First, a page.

Amun aiding in the smiting of a Pharaoh's enemies. From a collection of reproductions of the frescoes in Abu Simbel temple by J. F. Champollion, first published under the title "Monuments de l'Egypte et de la Nubie d'apres les dessins executes sur les lieux." (1835-1845)

Amun presiding over the smiting of Ramses III’s enemies. From a collection of reproductions of the frescoes in Abu Simbel temple by J. F. Champollion, first published under the title “Monuments de l’Egypte et de la Nubie d’apres les dessins executes sur les lieux.” (1835-1845)

The benefit of the relationship for the cult of Amun(-Ra) with the royal office is well-attested in Ancient Egyptian documents. In the Great Harris Papyrus, the 20th Dynasty Pharaoh Ramses IV records that, during the reign of his father Ramses III, the practice of flooding the coffers of the cult of Amun was still alive and well, as it had been under the Thutmoside rulers of the 18th Dynasty. The estate of the God included but was not limited to :

  • 86,486 serfs
  • 421,362 heads of cattle
  • 433 gardens and orchards
  • 691,334 acres of land
  • 83 ships
  • 46 workshops
  • 65 cities and towns
  • Unmeasured values of gold, silver, incense, unguents, and other precious items. (8)

By the end of Ramses III’s reign, roughly one-fifth of all the inhabitants of Egypt and one-third of all arable land belonged to temples, three-quarters of which belonged to Amun and His cult. (8) Waset/Iuny became the capital yet again, after the dissolution of the Amarna Period, and Amun’s temples at Karnak and Luxor were enlarged year by year.

The Pharaohs of the 20th Dynasty, founded by the mighty general Setnakht, were swiftly bankrupting themselves, spelling their own ruin. The last kings of this Dynasty were exceptionally weak, in part due to their exorbitant spending, a sizable portion of those expenditures having been funneled into the coffers of the cult of Amun. Enticed by the growing inequality of their relationship with the royal office, and perceiving the weakness of Ramses XI, (6) the more wealthy and powerful priesthood of Amun took power in Upper Egypt in a civil war, claiming the cash cow of Waset/Iuny for themselves. During this time, an officer of the Egyptian army named Herihor became High Priest of Amun. He founded his own “Dynasty” to rival the legitimate Pharaoh in the Northeast Delta, at Djanet, “Storm-Town,” also known as Tanis, where the Gods Set and Anat were traditionally worshiped. (6, 8) Surprisingly, relations between Djanet and Waset were friendly, though Djanet seems to have deferred to the might of Waset in the South. The worship of Set and Anat in Djanet were largely abandoned in favor of the triad of Amun, Mut, and Khonsu, and princesses were sent from Djanet to Waset/Iuny to become the wives of the High Priests of Amun. (8) However, it was the last Pharaoh of the 21st Dynasty, Hor-Pasebakhaenniut II (Pseusennes II), who claimed his right to rule through descent from these esteemed princesses, that united Djanet and the Southern capital. His death ended both the line of the rulers of Djanet and the High Priests of Amun in Waset/Iuny. Waset/Iuny would never again be capital of Egypt.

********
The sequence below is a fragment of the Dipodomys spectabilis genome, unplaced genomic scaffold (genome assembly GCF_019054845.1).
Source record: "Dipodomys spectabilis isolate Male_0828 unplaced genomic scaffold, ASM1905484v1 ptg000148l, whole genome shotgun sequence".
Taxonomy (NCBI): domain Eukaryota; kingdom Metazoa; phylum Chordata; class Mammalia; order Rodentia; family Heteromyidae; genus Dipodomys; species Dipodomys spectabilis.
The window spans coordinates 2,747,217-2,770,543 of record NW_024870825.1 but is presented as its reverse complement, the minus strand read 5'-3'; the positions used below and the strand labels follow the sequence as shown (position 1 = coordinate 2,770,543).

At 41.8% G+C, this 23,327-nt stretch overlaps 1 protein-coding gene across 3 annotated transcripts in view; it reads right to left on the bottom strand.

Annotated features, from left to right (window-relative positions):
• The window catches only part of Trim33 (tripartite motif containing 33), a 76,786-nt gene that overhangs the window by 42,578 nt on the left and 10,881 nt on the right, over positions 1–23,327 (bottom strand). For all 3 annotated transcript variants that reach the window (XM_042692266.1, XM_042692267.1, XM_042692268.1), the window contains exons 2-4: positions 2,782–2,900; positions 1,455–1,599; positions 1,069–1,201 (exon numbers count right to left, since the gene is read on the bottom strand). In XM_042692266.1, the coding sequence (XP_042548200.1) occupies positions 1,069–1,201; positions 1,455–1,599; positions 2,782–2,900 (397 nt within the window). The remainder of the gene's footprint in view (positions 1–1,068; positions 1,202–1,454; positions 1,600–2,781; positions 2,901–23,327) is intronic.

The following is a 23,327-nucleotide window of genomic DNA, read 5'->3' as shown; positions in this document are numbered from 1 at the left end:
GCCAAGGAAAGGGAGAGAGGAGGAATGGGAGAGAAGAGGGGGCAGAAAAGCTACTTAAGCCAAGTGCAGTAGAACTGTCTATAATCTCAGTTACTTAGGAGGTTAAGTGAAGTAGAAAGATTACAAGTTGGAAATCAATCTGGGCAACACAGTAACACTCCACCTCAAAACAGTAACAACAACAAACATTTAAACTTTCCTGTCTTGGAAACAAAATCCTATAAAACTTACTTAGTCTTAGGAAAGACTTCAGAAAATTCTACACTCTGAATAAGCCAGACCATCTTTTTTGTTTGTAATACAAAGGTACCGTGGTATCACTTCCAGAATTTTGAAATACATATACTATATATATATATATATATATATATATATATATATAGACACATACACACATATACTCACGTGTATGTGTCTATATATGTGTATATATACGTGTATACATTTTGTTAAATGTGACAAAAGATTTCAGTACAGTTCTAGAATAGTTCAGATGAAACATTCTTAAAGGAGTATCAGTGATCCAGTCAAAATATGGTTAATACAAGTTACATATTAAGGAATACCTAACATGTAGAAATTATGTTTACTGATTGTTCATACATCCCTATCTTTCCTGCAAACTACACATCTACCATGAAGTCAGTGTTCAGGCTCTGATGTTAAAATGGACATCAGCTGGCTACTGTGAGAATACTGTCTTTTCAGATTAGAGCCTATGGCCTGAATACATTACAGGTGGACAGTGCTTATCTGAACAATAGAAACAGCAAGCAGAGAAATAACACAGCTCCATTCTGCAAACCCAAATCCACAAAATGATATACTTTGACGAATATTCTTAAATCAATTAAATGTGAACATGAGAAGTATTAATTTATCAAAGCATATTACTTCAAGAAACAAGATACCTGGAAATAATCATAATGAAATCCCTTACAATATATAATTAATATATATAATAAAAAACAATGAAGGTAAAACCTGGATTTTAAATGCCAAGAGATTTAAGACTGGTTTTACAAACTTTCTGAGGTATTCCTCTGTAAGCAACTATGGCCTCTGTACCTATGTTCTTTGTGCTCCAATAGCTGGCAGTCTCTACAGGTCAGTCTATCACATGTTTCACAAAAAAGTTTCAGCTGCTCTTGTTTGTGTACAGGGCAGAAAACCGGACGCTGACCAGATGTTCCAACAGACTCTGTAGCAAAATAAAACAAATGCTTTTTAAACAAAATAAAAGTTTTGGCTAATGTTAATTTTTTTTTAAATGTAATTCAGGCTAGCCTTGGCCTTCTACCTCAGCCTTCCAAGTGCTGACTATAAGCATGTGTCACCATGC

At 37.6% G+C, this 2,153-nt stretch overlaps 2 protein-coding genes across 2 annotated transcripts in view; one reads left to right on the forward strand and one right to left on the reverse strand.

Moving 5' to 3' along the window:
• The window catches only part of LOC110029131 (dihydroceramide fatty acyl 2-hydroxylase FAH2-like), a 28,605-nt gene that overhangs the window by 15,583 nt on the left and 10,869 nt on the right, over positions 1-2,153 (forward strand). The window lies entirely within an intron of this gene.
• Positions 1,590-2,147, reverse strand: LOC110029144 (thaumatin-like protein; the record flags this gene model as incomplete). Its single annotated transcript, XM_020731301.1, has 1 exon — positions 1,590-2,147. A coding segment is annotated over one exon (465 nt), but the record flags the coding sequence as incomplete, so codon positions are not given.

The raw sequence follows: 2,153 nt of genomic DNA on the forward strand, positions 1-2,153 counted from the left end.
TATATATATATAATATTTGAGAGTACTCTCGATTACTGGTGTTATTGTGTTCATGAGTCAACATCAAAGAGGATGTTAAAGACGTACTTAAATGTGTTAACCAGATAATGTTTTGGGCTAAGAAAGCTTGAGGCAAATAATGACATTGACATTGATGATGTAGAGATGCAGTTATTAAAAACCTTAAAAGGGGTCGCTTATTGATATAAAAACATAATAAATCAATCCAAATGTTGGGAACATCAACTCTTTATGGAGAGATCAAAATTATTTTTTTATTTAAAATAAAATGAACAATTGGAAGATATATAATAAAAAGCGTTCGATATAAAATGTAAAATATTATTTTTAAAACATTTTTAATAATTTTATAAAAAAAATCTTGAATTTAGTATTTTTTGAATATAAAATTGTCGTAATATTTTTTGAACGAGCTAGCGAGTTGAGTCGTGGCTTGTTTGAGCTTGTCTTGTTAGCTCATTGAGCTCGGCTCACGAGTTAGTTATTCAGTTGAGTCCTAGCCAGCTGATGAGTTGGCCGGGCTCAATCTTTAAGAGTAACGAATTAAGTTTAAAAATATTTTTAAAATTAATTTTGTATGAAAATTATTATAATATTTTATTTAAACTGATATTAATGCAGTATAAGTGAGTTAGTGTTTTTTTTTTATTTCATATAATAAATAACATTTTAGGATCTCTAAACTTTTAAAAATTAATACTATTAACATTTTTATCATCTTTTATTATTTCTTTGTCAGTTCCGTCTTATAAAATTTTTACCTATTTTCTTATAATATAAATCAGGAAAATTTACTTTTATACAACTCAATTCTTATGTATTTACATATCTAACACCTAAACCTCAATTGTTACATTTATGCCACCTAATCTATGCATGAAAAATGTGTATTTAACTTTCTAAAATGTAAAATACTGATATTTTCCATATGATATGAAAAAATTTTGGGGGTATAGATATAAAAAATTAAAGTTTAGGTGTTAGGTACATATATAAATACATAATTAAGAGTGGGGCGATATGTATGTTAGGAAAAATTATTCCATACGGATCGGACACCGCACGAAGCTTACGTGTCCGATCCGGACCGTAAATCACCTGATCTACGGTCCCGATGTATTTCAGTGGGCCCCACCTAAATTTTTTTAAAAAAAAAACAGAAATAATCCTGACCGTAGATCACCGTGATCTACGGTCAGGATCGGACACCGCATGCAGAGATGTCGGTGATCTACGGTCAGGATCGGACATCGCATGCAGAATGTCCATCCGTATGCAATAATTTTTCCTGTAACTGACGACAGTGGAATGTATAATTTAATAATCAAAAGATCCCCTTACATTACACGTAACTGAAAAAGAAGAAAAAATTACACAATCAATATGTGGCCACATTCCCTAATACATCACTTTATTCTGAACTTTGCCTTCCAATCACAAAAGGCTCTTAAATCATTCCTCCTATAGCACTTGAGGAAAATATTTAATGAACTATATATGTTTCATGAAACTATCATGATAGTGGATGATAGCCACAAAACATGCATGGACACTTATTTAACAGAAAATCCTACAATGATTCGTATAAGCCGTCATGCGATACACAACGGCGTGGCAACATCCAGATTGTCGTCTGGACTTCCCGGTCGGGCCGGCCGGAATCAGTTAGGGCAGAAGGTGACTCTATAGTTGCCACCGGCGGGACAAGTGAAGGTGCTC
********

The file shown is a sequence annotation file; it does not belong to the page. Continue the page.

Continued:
The first ruler of the Libyan 22nd Dynasty, Hedjkheperre Setepenre Shoshenq I, ruled from Per-Bast (Bubastis). However, Egypt was swiftly developing into a political vacuum, and the new Dynasty was nothing more than a primus inter pares. In the words of Redford, “intestine feuding abounded” between various Egyptian, and some foreign, city-states. (6) Though Shoshenq I invested his son as High Priest of Amun, the Nome of Waset would not succumb to the new yoke, and it would be some three centuries before that region would be re-subsumed into a unified Egypt. (8) The God Amun had twice from His Upper Egyptian redoubt championed successful rebellions, which resulted in the reunification of a divided land. The third retaliation against undesired lordship had failed, though His religious stature, at least, remained undiminished. The same could not be said of His estate, which had been drained of political might by the abortive rebellion. (6) Still, the rulers from Djanet, Per-Bast, Sais, and the Nubian Pharaohs of the 25th Dynasty from what is now Sudan, all sent their daughters to Waset/Iuny, that one of them might become the heiress of the God’s Wife of Amun — a virgin priestess who held especial titles, a court, and influence within the priesthood, and adopted a “daughter” to succeed her. (8) It was “ceremonial” by the 22nd Dynasty, of course, but all royal pretenders engaged in the pomp and circumstance of attempting to ally themselves politically with the cult by having a daughter made God’s Wife of Amun. That “ceremony” was not entirely devoid of power and benefit.

Though Waset and her territory would not accept the rulers of the Northern city-states as her political masters, among them Tefnakhte, she formally accepted the Nubian regime under Piankhy beyond the Southern borders of Egypt around 740 BCE, who were working their way North along the Nile, expanding their fledgling Empire. (6) Unlike the Libyans who eked out holdings to the North and remained resistant to “thorough Egyptianization,” the Kushite Nubians had adopted Egyptian culture, modeling its nascent monarchy after Egypt’s, and even revered Amun as their State God.